MinRes comes to the rescue of Koolyanobbing

Koolyanobbing product is exported from the Port of Esperance.

The Koolyanobbing iron ore operation in Western Australia’s Yilgarn region has found a saviour in Mineral Resources (MinRes).

US-based owner Cleveland-Cliffs, which was working towards closing Koolyanobbing this year, announced overnight that it had reached an agreement with MinRes to sell its Asia-Pacific iron ore assets.

The deal, expected to close this quarter, will save hundreds of jobs, both at the Koolyanobbing site and at the Port of Esperance where the operation’s product is exported.

MinRes today confirmed the acquisition, saying the deal would include Cliff’s tenements and all remaining iron ore, as well as the fixed plant, equipment and non-process infrastructure.

In addition, MinRes will own Cliffs’ infrastructure at the Port of Esperance, including the rail car dumper and two large storage sheds.

MinRes believes the acquisition will enable it to realise further value from the investments it has made in fixed plant, mobile equipment and rail rolling stock that has been used to operate the Carina operation, which will close this year.

The Western Australian Government helped facilitate the deal for both parties. Rail owner Arc Infrastructure, meanwhile, has agreed to a track access framework that assists with the economics of a continued Yilgarn-to-Esperance iron ore operation.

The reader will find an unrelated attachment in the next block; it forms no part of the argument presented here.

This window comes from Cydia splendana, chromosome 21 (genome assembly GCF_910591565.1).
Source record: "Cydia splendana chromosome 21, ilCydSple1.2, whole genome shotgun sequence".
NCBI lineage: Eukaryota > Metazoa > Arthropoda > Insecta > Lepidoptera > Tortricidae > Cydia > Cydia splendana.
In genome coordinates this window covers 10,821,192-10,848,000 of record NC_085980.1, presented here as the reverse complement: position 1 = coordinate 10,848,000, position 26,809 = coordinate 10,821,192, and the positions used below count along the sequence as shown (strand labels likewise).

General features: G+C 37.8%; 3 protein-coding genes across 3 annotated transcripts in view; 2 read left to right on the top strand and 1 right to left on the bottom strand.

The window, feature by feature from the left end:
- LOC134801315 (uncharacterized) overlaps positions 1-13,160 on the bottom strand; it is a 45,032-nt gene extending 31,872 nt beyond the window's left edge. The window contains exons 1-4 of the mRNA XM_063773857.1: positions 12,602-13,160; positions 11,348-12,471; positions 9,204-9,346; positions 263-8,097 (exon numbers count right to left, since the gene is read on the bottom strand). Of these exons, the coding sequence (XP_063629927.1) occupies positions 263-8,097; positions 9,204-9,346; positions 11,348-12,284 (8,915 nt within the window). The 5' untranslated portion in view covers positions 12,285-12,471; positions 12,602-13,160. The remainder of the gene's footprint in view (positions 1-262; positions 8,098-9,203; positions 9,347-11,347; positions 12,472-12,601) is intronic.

MinRes managing director Chris Ellison described the deal as a win-win outcome for all parties involved.

“I can confidently say that this transaction, and the many benefits it will create for Western Australia, would simply not have been possible without the cooperation and commitment from Cliffs, the state government and Arc Infrastructure,” Ellison said.

While Cliffs did not reveal the value of the deal, it did say that the cost of closing its Australian operation was now expected to be reduced by around $US65-75 million, based on MinRes assuming certain obligations.

Cliffs chairman, president and chief executive Lourenco Goncalves said the sale marked the company’s exit from the Australian iron ore business, and represented the final step in the implementation of its US iron ore-centric strategy.

“We are pleased to have reached agreement on a transaction that not only brings real value to Cliffs shareholders, but also represents the potential for continued job opportunities for employees in Western Australia who would be impacted by the pending closure of the Koolyanobbing complex,” Goncalves said.

Cliffs announced in January that it was planning to accelerate the closure of its Asia Pacific operations in 2018 after evaluating current and anticipated future market conditions in connection with its iron ore reserves.